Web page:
Over the upcoming 6 weeks of the election campaign, Canadians will no doubt hear the Conservative Party talking point about a “coalition” being bad and scary and undemocratic. Here’s a quick reminder of recent history, which the Conservatives seem to have forgotten.
1. The Conservative Party of Canada formed from the merger of two parties, the Canadian Alliance (a derivative of the Reform Party) and the Progressive Conservative Party, in late 2003. The decision to merge was announced in October 2003 and was ratified in December 2003.
This merger occured while the 37th Parliament was still in effect, having been elected in 2000 when the two parties ran separately. The results of the 2000 election for the formerly distinct parties were as follows:
- Canadian Alliance: 66 seats, 3,276,929 votes, 25.5% of popular vote
- Progressive Conservative: 12 seats, 1,566,998 votes, 12.2% of popular vote
The 37th Parliament of Canada was dissolved on May 23, 2004 and the subsequent election occurred on June 28, 2004. This means that MPs who had been elected as Alliance or PC candidates became members of a merged party in parliament for about 6 months. It should be obvious that the merger of two formerly separate parties into a new party is much more significant than a temporary coalition among distinct parties.
In the 2004 election, the newly formed Conservative Party of Canada won 99 seats (more than in 2000) but received only 4,019,498 votes or 29.6% of the popular vote — less than the combined totals of the two separate parties in 2000.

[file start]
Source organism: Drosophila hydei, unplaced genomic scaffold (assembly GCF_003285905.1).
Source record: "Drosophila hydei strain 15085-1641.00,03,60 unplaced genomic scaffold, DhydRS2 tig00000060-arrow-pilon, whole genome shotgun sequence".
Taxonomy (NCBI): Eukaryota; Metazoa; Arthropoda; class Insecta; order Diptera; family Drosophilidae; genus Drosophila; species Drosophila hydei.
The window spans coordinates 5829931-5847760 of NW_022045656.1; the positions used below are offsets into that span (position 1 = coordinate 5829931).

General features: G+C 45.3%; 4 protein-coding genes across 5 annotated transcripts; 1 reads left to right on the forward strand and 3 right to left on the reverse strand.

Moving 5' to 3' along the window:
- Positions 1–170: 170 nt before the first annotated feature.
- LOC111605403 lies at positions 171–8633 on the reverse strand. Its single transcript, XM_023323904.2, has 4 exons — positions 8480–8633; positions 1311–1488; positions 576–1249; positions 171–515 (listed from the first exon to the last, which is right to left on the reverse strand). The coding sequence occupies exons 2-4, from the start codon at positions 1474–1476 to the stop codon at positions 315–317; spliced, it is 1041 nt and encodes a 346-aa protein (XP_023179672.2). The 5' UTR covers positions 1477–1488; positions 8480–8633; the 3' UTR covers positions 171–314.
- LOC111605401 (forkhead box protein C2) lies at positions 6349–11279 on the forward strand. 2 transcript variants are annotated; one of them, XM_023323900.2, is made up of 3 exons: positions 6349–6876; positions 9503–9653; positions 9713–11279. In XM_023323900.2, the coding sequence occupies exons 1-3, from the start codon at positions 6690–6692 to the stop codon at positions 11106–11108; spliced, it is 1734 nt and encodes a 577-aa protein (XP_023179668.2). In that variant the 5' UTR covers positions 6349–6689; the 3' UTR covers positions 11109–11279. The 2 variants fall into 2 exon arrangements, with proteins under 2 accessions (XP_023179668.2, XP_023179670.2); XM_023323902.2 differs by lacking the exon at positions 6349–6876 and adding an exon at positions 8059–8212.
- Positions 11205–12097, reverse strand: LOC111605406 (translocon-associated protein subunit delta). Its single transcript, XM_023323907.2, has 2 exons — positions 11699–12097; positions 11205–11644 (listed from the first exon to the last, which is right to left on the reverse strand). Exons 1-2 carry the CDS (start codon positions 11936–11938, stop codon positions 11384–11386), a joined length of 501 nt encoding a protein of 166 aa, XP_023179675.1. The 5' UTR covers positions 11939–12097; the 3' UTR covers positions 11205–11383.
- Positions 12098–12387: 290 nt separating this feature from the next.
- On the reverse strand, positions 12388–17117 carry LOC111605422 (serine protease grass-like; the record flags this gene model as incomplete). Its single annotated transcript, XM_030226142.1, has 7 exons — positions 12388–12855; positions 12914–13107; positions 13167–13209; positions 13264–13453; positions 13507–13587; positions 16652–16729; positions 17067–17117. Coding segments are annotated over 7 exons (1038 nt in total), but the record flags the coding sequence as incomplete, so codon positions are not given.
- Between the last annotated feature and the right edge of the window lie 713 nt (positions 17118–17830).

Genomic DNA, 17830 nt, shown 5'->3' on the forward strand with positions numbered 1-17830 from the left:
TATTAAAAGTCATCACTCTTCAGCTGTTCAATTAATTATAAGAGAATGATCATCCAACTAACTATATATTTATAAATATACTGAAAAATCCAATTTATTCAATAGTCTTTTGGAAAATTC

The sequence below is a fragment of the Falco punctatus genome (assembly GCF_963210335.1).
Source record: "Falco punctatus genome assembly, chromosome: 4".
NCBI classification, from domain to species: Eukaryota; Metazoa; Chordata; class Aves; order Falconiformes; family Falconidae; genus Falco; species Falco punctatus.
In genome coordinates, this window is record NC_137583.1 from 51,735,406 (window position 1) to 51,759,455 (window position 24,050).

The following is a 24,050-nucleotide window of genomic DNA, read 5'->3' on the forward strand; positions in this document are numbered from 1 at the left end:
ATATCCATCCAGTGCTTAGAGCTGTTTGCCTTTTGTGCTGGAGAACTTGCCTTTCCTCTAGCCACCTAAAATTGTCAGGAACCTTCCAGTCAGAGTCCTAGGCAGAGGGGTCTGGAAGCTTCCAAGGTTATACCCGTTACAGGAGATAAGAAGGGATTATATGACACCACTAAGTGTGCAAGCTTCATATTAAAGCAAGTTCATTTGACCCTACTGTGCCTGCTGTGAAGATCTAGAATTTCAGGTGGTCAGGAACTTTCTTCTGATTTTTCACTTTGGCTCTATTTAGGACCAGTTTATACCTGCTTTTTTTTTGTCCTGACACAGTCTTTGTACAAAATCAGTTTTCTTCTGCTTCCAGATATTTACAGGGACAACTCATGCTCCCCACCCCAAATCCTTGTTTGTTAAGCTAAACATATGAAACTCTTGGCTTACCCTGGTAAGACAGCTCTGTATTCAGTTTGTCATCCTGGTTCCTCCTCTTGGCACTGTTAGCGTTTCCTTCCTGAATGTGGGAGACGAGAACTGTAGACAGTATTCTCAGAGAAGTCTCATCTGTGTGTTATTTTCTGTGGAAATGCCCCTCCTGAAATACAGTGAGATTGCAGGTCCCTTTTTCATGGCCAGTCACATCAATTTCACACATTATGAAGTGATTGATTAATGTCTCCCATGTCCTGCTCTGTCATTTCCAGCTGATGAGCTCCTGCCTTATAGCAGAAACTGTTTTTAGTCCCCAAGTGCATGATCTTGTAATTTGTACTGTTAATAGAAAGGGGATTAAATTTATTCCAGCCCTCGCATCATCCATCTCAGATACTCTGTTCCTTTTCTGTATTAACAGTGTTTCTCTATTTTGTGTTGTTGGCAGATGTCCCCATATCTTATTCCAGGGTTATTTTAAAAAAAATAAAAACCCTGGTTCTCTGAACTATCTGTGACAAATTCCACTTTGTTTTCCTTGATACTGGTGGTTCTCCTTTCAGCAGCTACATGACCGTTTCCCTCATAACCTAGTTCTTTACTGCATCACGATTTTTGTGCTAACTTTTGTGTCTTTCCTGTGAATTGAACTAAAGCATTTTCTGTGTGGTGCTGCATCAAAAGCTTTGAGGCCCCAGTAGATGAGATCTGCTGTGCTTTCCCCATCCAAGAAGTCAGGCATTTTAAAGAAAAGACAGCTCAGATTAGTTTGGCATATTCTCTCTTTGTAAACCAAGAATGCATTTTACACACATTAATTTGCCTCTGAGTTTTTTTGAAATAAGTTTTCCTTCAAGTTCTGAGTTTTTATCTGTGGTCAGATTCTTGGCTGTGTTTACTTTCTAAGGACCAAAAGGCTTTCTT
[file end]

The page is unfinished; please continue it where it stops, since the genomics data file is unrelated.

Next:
2. After the 2004 election, which gave a minority government to the Liberal Party of Canada, Stephen Harper (Conservative Party Leader and Leader of the Opposition) signed a letter along with Gilles Duceppe (Leader of the Bloc Quebecois) and Jack Layton (Leader of the NDP) that sugggested to the Governor General that these parties could form a government together if the Liberal minority government were to fall soon after the election. In other words, Harper was fully prepared to form a coalition government with the Bloc Quebecois and NDP right after the results of the election were known.
3. The Liberals and NDP did attempt to form a coalition in late 2008. They had the support of the Bloc Quebecois in this effort. However, rather than allow his minority government to fall, Harper asked the Governer General to prorogue parliament so that a vote could not occur in the House of Commons. (Parliament was prorogued again in late 2009). This led to protests and criticism that the Harper government was subverting democracy.
4. In response to the attempt of the Liberal Party and NDP to form a coalition, the Conservative Party claimed repeatedly that this was undemocratic and ignored the will of voters. As noted in a previous post, if the Liberals and NDP had run as a single party (as the Conservatives did in the 2004 election), they would have won by a wide margin.
I doubt any of these facts will deter the Conservative Party from using the scary coalition campaign tactic ad nauseum, but hopefully most voters won’t be fooled.